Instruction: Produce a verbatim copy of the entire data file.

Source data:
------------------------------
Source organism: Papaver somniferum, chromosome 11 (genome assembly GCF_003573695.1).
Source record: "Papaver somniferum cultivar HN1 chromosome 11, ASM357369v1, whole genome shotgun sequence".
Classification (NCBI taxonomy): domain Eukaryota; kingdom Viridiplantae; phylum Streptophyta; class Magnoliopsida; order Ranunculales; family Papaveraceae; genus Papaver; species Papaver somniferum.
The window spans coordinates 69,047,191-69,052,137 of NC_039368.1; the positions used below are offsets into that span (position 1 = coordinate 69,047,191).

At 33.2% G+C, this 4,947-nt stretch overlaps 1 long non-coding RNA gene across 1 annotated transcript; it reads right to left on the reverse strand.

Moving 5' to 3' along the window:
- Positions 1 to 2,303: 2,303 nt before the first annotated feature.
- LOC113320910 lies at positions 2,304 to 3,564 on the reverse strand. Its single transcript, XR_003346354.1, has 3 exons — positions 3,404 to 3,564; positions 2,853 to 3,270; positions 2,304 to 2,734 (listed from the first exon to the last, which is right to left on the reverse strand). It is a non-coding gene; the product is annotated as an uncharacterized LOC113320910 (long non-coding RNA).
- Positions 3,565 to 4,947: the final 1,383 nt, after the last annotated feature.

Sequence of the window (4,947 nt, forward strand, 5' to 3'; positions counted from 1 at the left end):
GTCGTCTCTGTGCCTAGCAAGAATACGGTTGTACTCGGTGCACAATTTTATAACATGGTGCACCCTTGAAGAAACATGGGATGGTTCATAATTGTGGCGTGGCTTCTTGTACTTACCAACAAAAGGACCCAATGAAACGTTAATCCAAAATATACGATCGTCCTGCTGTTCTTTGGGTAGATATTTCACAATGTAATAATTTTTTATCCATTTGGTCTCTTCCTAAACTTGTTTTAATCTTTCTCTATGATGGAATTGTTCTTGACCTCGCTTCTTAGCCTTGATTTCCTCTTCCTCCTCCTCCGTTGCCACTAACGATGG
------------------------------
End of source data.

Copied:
Source organism: Papaver somniferum, chromosome 11 (genome assembly GCF_003573695.1).
Source record: "Papaver somniferum cultivar HN1 chromosome 11, ASM357369v1, whole genome shotgun sequence".
Classification (NCBI taxonomy): domain Eukaryota; kingdom Viridiplantae; phylum Streptophyta; class Magnoliopsida; order Ranunculales; family Papaveraceae; genus Papaver; species Papaver somniferum.
The window spans coordinates 69,047,191-69,052,137 of NC_039368.1; the positions used below are offsets into that span (position 1 = coordinate 69,047,191).

At 33.2% G+C, this 4,947-nt stretch overlaps 1 long non-coding RNA gene across 1 annotated transcript; it reads right to left on the reverse strand.

Moving 5' to 3' along the window:
- Positions 1 to 2,303: 2,303 nt before the first annotated feature.
- LOC113320910 lies at positions 2,304 to 3,564 on the reverse strand. Its single transcript, XR_003346354.1, has 3 exons — positions 3,404 to 3,564; positions 2,853 to 3,270; positions 2,304 to 2,734 (listed from the first exon to the last, which is right to left on the reverse strand). It is a non-coding gene; the product is annotated as an uncharacterized LOC113320910 (long non-coding RNA).
- Positions 3,565 to 4,947: the final 1,383 nt, after the last annotated feature.

Sequence of the window (4,947 nt, forward strand, 5' to 3'; positions counted from 1 at the left end):
GTCGTCTCTGTGCCTAGCAAGAATACGGTTGTACTCGGTGCACAATTTTATAACATGGTGCACCCTTGAAGAAACATGGGATGGTTCATAATTGTGGCGTGGCTTCTTGTACTTACCAACAAAAGGACCCAATGAAACGTTAATCCAAAATATACGATCGTCCTGCTGTTCTTTGGGTAGATATTTCACAATGTAATAATTTTTTATCCATTTGGTCTCTTCCTAAACTTGTTTTAATCTTTCTCTATGATGGAATTGTTCTTGACCTCGCTTCTTAGCCTTGATTTCCTCTTCCTCCTCCTCCGTTGCCACTAACGATGG